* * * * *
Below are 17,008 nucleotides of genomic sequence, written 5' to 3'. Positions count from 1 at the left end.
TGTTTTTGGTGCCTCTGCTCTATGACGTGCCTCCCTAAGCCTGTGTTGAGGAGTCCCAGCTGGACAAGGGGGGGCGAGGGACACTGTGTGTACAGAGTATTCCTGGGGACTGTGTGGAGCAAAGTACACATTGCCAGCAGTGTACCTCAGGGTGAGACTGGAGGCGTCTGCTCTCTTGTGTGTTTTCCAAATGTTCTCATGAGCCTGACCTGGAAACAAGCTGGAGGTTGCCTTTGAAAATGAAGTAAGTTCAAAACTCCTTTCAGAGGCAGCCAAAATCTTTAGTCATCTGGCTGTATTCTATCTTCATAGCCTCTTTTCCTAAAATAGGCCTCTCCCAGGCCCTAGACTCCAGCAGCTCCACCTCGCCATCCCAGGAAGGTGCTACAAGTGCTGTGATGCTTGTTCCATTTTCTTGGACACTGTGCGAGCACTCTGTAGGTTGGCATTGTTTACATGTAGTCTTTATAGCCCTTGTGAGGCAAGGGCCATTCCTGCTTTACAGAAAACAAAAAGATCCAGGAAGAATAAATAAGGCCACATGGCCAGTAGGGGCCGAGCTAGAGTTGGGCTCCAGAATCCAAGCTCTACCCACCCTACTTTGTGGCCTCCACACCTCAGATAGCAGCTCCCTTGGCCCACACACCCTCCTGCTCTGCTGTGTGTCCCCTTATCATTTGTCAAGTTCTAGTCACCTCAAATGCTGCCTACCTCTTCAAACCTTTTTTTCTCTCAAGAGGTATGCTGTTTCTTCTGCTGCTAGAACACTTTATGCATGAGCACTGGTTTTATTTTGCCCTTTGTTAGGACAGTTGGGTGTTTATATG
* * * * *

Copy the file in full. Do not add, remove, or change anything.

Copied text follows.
Below are 17,008 nucleotides of genomic sequence, written 5' to 3'. Positions count from 1 at the left end.
TGTTTTTGGTGCCTCTGCTCTATGACGTGCCTCCCTAAGCCTGTGTTGAGGAGTCCCAGCTGGACAAGGGGGGGCGAGGGACACTGTGTGTACAGAGTATTCCTGGGGACTGTGTGGAGCAAAGTACACATTGCCAGCAGTGTACCTCAGGGTGAGACTGGAGGCGTCTGCTCTCTTGTGTGTTTTCCAAATGTTCTCATGAGCCTGACCTGGAAACAAGCTGGAGGTTGCCTTTGAAAATGAAGTAAGTTCAAAACTCCTTTCAGAGGCAGCCAAAATCTTTAGTCATCTGGCTGTATTCTATCTTCATAGCCTCTTTTCCTAAAATAGGCCTCTCCCAGGCCCTAGACTCCAGCAGCTCCACCTCGCCATCCCAGGAAGGTGCTACAAGTGCTGTGATGCTTGTTCCATTTTCTTGGACACTGTGCGAGCACTCTGTAGGTTGGCATTGTTTACATGTAGTCTTTATAGCCCTTGTGAGGCAAGGGCCATTCCTGCTTTACAGAAAACAAAAAGATCCAGGAAGAATAAATAAGGCCACATGGCCAGTAGGGGCCGAGCTAGAGTTGGGCTCCAGAATCCAAGCTCTACCCACCCTACTTTGTGGCCTCCACACCTCAGATAGCAGCTCCCTTGGCCCACACACCCTCCTGCTCTGCTGTGTGTCCCCTTATCATTTGTCAAGTTCTAGTCACCTCAAATGCTGCCTACCTCTTCAAACCTTTTTTTCTCTCAAGAGGTATGCTGTTTCTTCTGCTGCTAGAACACTTTATGCATGAGCACTGGTTTTATTTTGCCCTTTGTTAGGACAGTTGGGTGTTTATATG